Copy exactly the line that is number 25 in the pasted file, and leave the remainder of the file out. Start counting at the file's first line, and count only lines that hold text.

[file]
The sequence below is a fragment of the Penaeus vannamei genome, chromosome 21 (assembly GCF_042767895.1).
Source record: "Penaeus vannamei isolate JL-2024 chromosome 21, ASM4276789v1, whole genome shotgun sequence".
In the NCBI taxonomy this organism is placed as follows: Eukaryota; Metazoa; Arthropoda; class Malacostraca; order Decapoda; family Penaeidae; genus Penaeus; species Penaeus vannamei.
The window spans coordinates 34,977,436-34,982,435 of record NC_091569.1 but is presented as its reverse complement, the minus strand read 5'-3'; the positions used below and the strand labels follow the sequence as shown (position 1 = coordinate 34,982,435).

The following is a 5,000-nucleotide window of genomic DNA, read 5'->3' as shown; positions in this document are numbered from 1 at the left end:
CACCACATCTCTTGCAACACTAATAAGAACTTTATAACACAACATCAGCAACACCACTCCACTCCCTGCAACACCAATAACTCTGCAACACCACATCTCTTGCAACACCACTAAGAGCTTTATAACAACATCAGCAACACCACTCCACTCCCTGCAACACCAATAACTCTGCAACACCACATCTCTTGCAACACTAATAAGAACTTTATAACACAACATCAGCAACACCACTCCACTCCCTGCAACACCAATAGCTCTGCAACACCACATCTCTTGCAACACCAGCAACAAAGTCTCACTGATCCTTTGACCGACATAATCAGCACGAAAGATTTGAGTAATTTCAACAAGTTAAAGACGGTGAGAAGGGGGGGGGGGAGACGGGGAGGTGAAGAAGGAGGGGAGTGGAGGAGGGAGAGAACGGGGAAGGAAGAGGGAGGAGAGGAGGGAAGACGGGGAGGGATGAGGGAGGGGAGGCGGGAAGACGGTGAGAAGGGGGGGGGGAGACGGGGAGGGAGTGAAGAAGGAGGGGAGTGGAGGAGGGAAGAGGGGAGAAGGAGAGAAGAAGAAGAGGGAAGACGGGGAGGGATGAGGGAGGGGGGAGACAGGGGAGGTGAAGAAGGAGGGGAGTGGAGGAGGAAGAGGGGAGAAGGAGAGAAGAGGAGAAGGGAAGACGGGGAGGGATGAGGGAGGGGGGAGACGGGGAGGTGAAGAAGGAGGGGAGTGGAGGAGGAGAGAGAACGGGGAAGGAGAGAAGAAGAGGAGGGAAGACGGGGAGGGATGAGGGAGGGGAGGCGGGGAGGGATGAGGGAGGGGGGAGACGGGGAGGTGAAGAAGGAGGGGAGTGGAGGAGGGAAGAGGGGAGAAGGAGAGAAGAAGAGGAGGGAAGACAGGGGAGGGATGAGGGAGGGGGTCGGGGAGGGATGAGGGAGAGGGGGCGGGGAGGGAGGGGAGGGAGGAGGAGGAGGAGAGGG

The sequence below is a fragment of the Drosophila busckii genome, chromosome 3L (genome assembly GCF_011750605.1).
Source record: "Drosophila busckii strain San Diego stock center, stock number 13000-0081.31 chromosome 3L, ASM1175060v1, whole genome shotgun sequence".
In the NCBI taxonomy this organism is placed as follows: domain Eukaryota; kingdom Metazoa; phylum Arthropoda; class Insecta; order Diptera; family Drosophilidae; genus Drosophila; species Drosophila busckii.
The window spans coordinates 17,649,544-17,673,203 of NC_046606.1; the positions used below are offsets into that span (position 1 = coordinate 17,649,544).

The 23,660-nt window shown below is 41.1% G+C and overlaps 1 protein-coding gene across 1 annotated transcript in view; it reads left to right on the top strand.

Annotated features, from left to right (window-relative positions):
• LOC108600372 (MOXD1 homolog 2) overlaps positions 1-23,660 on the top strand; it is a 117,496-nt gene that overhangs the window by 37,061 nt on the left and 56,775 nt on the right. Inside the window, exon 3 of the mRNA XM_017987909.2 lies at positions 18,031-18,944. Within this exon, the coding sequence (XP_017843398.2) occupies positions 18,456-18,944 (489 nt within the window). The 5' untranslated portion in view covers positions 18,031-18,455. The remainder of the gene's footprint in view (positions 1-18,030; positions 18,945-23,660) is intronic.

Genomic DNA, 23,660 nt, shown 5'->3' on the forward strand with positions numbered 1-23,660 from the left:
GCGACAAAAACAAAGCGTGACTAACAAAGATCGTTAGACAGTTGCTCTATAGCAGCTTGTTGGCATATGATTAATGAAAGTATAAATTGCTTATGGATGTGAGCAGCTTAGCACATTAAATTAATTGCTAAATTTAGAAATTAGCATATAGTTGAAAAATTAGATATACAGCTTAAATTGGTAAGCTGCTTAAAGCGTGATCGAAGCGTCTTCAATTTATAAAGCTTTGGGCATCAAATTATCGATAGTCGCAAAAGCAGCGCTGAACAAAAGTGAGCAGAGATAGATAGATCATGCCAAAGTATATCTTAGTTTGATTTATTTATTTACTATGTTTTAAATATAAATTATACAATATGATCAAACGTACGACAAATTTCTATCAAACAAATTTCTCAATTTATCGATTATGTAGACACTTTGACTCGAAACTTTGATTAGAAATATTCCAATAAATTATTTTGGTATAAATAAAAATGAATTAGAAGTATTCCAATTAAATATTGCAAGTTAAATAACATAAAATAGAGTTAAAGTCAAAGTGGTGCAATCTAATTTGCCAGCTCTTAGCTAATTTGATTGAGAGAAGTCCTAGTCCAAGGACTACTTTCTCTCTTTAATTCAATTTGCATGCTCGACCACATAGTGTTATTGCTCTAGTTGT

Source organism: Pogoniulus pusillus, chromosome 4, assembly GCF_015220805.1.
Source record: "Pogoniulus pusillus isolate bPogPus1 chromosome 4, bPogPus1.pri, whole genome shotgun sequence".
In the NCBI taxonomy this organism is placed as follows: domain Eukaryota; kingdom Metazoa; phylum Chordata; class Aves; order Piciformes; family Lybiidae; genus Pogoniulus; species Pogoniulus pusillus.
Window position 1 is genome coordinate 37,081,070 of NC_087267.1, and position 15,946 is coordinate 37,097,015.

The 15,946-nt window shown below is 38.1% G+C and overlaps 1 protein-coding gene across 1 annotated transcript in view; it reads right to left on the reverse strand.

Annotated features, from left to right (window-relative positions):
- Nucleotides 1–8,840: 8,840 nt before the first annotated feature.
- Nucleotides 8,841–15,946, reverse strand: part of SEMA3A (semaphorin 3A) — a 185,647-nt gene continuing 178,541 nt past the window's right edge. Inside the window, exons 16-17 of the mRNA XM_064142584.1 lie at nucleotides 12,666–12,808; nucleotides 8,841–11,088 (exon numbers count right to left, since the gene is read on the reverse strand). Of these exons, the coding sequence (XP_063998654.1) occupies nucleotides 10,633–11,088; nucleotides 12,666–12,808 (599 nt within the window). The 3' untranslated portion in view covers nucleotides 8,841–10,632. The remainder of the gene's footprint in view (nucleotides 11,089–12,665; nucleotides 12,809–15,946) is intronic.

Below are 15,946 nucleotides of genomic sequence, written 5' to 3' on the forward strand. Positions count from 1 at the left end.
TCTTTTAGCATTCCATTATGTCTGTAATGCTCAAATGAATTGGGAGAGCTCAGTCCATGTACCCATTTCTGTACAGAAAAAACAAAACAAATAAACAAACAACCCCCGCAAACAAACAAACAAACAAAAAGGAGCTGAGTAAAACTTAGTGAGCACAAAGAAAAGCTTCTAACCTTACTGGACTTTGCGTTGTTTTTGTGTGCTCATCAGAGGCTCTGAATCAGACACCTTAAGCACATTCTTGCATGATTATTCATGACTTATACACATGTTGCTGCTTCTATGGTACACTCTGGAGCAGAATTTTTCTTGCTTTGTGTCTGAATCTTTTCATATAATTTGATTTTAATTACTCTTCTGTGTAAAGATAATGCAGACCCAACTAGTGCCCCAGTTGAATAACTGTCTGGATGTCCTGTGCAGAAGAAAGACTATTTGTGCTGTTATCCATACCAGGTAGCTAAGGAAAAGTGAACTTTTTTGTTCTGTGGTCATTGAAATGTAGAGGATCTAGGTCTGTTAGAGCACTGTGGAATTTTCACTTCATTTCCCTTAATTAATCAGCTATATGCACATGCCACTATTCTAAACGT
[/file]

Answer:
TCTTTTAGCATTCCATTATGTCTGTAATGCTCAAATGAATTGGGAGAGCTCAGTCCATGTACCCATTTCTGTACAGAAAAAACAAAACAAATAAACAAACAACCCCCGCAAACAAACAAACAAACAAAAAGGAGCTGAGTAAAACTTAGTGAGCACAAAGAAAAGCTTCTAACCTTACTGGACTTTGCGTTGTTTTTGTGTGCTCATCAGAGGCTCTGAATCAGACACCTTAAGCACATTCTTGCATGATTATTCATGACTTATACACATGTTGCTGCTTCTATGGTACACTCTGGAGCAGAATTTTTCTTGCTTTGTGTCTGAATCTTTTCATATAATTTGATTTTAATTACTCTTCTGTGTAAAGATAATGCAGACCCAACTAGTGCCCCAGTTGAATAACTGTCTGGATGTCCTGTGCAGAAGAAAGACTATTTGTGCTGTTATCCATACCAGGTAGCTAAGGAAAAGTGAACTTTTTTGTTCTGTGGTCATTGAAATGTAGAGGATCTAGGTCTGTTAGAGCACTGTGGAATTTTCACTTCATTTCCCTTAATTAATCAGCTATATGCACATGCCACTATTCTAAACGT